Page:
Is there any other TV show as heartwarmingly iconic than Gilmore Girls? There’s just something about this show that makes me comforted and happy. At least until I start to dig deeper into the characters.
When I was a teenager, I loved Lorelai. I thought she was a bit mean to her mother, but that she, herself, was a great mother. She was fun and always knew what Rory needed. Pizzas and movies, late night chats, a calm, cool and collected type of attitude. Of course a teenager would love her. While I thought it was weird Lorelai and her daughter were so close and absolute best friends, I still enjoyed the laissez-faire attitude of Lorelai as a mother and wondered what it would be like to have someone who decided that take-out was the best option and home cooking was only meant for when Sookie came over.
Fast forward to watching this show as an adult and I’m confused as all fuck and now lean towards absolutely hating Lorelai. While she, obviously, appeals to younger audiences as the best mother in the world, once a fully grown adult watches the show that thought flies right out of the window. She acts more like a spoiled brat than a grown-ass woman. Maybe it has to do with the fact that she had to grow up a little earlier than others, taking on responsibility of a child before she was done being one herself. Maybe it’s because the writers needed to show viewers how different teenagers and adults think. Maybe she’s just a horrible person. Who knows. The one thing I do know is how much it grinds my gears how easily she spends her money. Like the Carrie Bradshaw of a small town community.
Constantly ordering out all the time takes money. I know it, you know it, anyone who orders from Skip the Dishes/DoorDash/UberEats knows it. For a woman who has had to (and by had to I mean has refused any kind of help, monetary or otherwise, from her parents) pay and make her own way, Lorelai seems to have A LOT of expendable income. You know, for things that are the most important. Like, coffee. And, breakfasts that never seem to be actually eaten. And, piles of magazines stacked up in every corner. And, pizza for supper, but also chinese because what if they’re in the mood for both? And, movie rentals. But, don’t forget the treats. Maybe Stars Hollow is located in an alternate universe where these things don’t cost money. Really, it’s the only answer that makes sense to me.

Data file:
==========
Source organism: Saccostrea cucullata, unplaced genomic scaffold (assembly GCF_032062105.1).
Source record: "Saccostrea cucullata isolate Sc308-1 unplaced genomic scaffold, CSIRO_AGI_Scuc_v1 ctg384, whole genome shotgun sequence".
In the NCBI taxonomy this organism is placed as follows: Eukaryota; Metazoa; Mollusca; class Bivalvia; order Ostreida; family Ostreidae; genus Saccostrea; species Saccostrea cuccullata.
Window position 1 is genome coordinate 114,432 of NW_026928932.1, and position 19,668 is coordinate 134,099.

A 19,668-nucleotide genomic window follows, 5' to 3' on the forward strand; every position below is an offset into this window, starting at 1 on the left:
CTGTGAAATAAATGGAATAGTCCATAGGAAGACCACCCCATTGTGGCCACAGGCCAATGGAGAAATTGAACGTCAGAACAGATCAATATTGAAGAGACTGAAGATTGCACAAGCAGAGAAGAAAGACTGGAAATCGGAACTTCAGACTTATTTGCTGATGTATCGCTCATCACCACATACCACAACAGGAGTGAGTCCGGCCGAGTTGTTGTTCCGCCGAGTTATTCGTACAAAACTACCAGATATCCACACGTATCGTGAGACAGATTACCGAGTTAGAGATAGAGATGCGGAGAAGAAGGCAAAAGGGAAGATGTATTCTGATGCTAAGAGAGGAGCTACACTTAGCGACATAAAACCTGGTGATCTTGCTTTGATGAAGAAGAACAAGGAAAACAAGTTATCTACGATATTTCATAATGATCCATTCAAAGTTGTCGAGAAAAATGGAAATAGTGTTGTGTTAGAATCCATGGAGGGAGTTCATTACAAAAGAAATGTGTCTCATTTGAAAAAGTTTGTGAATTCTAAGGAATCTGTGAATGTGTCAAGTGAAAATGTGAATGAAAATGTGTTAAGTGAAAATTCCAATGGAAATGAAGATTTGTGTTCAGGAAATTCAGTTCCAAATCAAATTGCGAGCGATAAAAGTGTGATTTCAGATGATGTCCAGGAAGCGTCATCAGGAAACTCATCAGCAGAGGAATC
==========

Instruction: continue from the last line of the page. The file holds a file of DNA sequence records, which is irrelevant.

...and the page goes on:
As a teenager I didn’t really think about their living habits. I, too, spent money on take-out and clothes and magazines. Except, I was living at home with my parents, my only bill to take care of was my cell phone. As an adult I had to think a little harder about these habits Lorelai had created, and was now teaching and passing down to her child. I was amazed by how much money she had to be blowing through every single day. I cringed each time she bought a coffee (though she didn’t seem to actually pay Luke every single time), or when she just up and walked away from a table full of food that she just ordered. For two women who, supposedly, ate a lot, I didn’t see them actually eat much. I wondered how a woman could own lots of clothes, order out constantly, and still have a roof over her head and a daughter to look after. Do they keep this magical world well hidden away? Is she staring in live sex cams at night? Did she win the lottery and somehow manage to keep it a secret, living a little in excess, but not enough to arouse suspicion?
Instead of saving money for things like her daughter’s tuition, she squandered it on stupidly showing her offspring how to live like a rich bitch who has the worst eating habits. The fact that they — allegedly — ate so much, hated exercise, and yet stayed pin-thin skinny? Yeah, roll your eyes with me, too. I’m surprised Rory didn’t have a heart attack at age 22 from all of the coffee, burgers, fries, and pizza that they consumed, vegetables never within sight.